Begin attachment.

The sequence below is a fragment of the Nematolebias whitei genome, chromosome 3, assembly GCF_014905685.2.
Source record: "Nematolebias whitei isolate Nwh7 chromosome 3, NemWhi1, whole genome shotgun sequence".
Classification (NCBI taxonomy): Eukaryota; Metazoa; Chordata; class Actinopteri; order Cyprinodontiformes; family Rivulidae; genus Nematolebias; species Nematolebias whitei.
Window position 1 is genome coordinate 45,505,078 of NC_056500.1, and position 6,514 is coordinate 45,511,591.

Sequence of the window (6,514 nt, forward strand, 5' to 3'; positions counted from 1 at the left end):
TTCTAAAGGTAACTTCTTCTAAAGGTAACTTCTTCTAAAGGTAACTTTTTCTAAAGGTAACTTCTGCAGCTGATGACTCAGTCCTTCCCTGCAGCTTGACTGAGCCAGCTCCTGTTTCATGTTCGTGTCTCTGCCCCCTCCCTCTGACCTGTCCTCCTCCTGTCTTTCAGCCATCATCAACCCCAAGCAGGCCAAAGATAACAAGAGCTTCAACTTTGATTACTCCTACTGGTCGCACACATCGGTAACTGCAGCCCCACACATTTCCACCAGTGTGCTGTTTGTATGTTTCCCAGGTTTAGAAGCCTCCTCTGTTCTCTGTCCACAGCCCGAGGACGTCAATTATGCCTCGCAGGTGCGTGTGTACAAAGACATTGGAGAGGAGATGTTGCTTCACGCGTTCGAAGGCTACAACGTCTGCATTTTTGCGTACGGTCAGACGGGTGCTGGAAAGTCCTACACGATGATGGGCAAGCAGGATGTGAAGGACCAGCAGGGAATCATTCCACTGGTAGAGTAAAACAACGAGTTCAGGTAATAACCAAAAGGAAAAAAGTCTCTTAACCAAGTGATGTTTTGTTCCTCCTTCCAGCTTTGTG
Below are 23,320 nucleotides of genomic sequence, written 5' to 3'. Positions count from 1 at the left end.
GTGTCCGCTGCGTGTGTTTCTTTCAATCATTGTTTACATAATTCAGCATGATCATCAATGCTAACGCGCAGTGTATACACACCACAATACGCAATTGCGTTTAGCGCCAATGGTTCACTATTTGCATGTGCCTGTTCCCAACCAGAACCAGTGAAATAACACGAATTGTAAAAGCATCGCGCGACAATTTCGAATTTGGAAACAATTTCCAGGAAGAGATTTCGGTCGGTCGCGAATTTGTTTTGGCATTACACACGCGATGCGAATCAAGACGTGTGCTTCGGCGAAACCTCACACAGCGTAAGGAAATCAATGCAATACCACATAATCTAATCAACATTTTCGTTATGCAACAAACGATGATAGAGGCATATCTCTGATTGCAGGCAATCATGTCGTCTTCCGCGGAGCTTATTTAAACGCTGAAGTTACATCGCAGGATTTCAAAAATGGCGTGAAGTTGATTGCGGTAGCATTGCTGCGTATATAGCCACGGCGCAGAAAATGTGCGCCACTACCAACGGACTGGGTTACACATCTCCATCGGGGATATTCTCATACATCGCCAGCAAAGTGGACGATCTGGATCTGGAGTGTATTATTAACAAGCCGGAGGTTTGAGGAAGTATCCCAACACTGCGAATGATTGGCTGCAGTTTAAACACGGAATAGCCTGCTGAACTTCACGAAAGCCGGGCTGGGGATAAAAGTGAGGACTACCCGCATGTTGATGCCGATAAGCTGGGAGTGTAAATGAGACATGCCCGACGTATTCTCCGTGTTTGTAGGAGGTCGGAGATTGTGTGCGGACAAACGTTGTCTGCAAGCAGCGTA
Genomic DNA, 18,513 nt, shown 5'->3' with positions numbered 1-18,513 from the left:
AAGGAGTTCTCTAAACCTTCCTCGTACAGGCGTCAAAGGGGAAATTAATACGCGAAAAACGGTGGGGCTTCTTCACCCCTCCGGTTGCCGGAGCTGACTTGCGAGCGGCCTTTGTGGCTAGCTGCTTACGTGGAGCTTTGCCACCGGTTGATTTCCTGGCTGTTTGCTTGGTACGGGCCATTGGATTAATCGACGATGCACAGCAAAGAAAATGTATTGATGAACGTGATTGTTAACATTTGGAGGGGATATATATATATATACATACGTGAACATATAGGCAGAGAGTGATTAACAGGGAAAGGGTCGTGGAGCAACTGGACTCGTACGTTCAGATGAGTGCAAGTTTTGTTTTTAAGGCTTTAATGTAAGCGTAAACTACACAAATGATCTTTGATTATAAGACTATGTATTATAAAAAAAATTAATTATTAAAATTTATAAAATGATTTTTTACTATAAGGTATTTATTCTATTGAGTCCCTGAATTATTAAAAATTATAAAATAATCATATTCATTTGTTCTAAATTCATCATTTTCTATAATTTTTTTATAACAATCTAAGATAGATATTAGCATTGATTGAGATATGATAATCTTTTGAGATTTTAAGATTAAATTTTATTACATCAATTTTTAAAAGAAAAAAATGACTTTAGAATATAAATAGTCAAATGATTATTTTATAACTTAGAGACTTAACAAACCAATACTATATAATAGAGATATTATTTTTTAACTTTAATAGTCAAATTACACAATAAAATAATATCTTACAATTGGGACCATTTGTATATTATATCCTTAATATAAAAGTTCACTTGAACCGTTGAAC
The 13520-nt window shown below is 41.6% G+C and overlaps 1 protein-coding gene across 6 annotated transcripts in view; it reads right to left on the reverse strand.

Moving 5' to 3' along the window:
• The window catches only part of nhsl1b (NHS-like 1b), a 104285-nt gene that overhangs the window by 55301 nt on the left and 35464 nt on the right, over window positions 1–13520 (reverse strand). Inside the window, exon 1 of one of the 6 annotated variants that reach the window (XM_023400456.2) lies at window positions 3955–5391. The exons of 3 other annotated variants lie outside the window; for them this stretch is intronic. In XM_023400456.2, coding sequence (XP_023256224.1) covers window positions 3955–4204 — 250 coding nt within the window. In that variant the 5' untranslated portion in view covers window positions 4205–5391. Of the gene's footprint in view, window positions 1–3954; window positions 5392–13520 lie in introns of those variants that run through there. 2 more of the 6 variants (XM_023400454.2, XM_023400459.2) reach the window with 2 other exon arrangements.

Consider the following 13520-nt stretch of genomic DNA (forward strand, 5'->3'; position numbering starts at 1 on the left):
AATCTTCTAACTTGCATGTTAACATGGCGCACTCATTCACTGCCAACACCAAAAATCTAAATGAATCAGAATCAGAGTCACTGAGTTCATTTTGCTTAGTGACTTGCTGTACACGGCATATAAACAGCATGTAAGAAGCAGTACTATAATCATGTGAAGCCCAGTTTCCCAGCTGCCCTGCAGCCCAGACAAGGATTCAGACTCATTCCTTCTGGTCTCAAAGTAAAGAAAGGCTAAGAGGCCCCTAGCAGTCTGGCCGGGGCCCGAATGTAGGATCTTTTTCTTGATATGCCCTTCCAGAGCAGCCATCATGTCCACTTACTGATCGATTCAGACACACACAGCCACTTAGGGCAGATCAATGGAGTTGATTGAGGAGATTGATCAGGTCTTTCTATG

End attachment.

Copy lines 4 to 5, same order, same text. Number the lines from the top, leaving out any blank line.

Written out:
Window position 1 is genome coordinate 45,505,078 of NC_056500.1, and position 6,514 is coordinate 45,511,591.

Sequence of the window (6,514 nt, forward strand, 5' to 3'; positions counted from 1 at the left end):